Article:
The Stoxx Europe 600 Index rose 2.2 percent last month, bringing its advance this year to 17 percent. It was the sixth straight month of gains, its longest rally since 2006. The S&P 500 climbed 0.6 percent, extending its increase in 2012 to 15 percent. The MSCI Asia Pacific Index added 2.4 percent, bringing its growth this year to 13 percent.
The U.S. equity benchmark will fall 1.2 percent to 1,399 by the end of the year, according to the average of 14 Wall Street strategists tracked by Bloomberg. It will recover 11 percent in 2013, the average of eight forecasts showed.
Equities as measured by the Stoxx 600 slid to the lowest in more than two months on Nov. 15 after the European Union’s statistics office in Luxembourg said gross domestic product in the 17-nation currency bloc slipped 0.1 percent in the third quarter, after a 0.2 percent drop in the previous three months.
Fourth-quarter earnings at Standard & Poor’s 500 Index companies will grow 3.9 percent, according to analysts’ estimates compiled by Bloomberg. Excluding financial companies, profits will grow 0.8 percent, the data showed.
The dollar strengthened 3.4 percent against the yen in November, partly as Shinzo Abe, the front-runner to become Japan’s next prime minister, called for unlimited stimulus. Japan’s cabinet approved 880 billion yen ($10.7 billion) of additional stimulus on Nov. 30.
“The U.S. economy is better than people expected,” said Hiroki Shimazu, an economist in Tokyo at SMBC Nikko Securities Inc., a unit of Japan’s third-largest publicly traded bank by assets. “In Japan, the central bank would have to print a lot of money, and the yen will weaken. I don’t think the decline is over.”
The Fed in September unveiled a plan to buy as much as $40 billion in mortgage-backed securities a month in an effort to bolster the economy and reduce unemployment. The central bank’s previous rounds of growth-boosting measures weakened the dollar and made commodity investments more attractive. Its second round of quantitative easing, known as QE2, began on Nov. 3, 2010.
The Dollar Index may rise more than 3 percent to 82.5 by the end of next year, according to the median forecast of 13 analyst forecasts compiled by Bloomberg News. It’s down about 0.3 percent so far this year.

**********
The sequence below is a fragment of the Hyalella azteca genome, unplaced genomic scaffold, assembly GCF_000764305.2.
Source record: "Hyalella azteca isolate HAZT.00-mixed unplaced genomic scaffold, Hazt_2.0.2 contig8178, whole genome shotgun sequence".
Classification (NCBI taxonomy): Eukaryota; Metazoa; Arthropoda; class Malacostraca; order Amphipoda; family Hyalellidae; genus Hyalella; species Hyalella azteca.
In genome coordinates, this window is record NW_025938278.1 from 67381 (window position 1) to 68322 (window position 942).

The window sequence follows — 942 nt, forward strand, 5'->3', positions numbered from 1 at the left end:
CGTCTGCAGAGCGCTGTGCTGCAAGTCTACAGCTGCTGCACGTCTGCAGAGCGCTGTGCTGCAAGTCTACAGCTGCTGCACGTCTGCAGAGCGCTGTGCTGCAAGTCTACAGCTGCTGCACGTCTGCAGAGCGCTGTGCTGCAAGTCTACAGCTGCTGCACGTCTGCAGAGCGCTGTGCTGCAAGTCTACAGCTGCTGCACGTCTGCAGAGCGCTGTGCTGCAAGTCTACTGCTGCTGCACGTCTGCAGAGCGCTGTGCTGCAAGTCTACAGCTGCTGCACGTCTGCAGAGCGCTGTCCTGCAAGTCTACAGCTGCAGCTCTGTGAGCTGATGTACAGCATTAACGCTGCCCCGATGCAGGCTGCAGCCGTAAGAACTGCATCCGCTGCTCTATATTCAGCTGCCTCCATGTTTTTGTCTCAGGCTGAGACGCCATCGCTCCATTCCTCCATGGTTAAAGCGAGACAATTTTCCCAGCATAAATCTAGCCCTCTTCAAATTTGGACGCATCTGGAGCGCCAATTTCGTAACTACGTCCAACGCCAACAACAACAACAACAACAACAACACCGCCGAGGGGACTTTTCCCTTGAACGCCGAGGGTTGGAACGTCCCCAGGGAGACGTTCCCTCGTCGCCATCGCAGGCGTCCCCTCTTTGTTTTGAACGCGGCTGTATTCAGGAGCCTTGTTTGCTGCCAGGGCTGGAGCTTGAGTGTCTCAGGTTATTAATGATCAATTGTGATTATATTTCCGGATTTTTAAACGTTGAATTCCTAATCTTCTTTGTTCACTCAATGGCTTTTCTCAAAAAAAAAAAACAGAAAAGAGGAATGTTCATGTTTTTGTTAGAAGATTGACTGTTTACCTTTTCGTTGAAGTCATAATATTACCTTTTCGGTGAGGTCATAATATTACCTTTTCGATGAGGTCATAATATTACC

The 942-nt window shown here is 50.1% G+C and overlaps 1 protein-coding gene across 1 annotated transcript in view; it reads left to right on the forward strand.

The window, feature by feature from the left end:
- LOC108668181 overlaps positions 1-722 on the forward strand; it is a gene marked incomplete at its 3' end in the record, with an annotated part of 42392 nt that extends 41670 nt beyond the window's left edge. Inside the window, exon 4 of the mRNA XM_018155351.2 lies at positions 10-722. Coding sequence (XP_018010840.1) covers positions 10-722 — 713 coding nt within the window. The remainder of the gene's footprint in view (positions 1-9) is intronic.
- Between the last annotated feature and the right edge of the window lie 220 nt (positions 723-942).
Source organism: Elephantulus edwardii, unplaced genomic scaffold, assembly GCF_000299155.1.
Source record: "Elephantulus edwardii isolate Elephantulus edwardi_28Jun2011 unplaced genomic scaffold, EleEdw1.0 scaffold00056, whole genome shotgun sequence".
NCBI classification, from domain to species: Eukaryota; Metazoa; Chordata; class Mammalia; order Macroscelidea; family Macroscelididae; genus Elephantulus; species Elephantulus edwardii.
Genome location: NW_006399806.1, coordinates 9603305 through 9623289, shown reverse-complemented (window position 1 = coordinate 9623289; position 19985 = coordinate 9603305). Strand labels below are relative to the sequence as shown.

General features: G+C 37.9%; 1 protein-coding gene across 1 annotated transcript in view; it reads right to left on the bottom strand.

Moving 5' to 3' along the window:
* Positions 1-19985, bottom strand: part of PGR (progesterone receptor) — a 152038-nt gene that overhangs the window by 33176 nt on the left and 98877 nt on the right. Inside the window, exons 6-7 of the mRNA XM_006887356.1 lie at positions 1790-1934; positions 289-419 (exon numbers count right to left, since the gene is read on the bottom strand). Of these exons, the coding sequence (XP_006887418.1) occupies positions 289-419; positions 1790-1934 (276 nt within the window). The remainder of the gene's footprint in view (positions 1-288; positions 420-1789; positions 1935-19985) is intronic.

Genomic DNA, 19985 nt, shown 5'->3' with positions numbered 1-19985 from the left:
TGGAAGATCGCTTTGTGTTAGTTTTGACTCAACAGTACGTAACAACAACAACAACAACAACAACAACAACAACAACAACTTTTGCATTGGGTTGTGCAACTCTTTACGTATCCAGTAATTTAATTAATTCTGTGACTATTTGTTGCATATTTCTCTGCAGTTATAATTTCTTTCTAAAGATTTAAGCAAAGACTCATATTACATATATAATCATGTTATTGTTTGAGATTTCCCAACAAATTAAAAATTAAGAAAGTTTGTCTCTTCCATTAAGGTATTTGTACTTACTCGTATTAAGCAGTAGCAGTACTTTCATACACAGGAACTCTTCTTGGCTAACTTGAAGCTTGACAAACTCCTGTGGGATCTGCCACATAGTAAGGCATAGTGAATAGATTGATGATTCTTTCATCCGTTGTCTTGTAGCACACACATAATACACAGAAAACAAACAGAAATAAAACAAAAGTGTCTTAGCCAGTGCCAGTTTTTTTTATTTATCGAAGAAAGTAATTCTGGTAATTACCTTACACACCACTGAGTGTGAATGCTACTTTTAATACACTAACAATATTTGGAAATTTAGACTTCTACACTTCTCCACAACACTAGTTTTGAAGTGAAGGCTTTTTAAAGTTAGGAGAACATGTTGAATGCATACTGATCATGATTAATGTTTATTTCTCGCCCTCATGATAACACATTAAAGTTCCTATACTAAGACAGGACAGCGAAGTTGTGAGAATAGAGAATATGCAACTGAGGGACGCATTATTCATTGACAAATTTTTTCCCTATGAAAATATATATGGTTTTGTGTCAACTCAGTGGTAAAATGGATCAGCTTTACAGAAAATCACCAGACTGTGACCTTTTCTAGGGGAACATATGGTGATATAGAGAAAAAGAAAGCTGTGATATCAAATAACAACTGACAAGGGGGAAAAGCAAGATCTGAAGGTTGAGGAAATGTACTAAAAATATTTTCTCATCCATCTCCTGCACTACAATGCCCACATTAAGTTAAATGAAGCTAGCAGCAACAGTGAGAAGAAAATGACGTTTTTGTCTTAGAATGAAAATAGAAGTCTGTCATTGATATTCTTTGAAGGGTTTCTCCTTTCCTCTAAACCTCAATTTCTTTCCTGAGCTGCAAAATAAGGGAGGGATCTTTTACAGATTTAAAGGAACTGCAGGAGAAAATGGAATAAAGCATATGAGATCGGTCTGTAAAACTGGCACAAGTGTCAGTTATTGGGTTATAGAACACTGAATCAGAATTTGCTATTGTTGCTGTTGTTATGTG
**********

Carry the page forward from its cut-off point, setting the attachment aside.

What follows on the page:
Of 26 bond markets tracked by Bloomberg and the European Federation of Financial Analysts Societies, all except Australia’s gained. U.S. Treasuries handed investors a 0.6 percent return, bringing their advance this year to 2.7 percent.
Every market is poised to generate positive returns this year for the first time since the peak of the financial crisis in 2008, according to data compiled by Bloomberg. Gains range from Portugal’s 52 percent to 1.9 percent for Sweden.
Greek bonds led the advance in November, surging 25 percent. European finance ministers arranged an emergency aid package for Greece on Nov. 27 in their latest bid to keep the euro intact. Greece today offered 10 billion euros ($13 billion) to buy back bonds issued earlier this year as it sought to cut its debt load.
Bond investors have been willing to accept lower interest rates to hold government debt because of slowing inflation. Average government bond yields dropped to 1.37 percent, from 1.76 percent on Dec. 31, Bank of America Merrill Lynch’s Global Sovereign Bond Index showed.
“There’s no inflation, so people are still buying,” Yoshiyuki Suzuki, the head of fixed income in Tokyo at Fukoku Mutual Life Insurance Co., which has about $70 billion in assets, said in a Nov. 28 interview. “Interest rates should go lower.”
The Fed’s preferred measure of inflation expectations, the five-year, five-year forward break-even rate, fell to 2.634 percent as of Nov. 28, versus the average of 2.75 percent for the past decade.
The U.S. economy is poised to grow 2.2 percent this year and 2 percent in 2013, based on Bloomberg surveys of economists. Japan’s will expand 2 percent this year and 0.8 percent in 2013, while the euro area contracts 0.5 percent in 2012 before recovering next year, the surveys showed.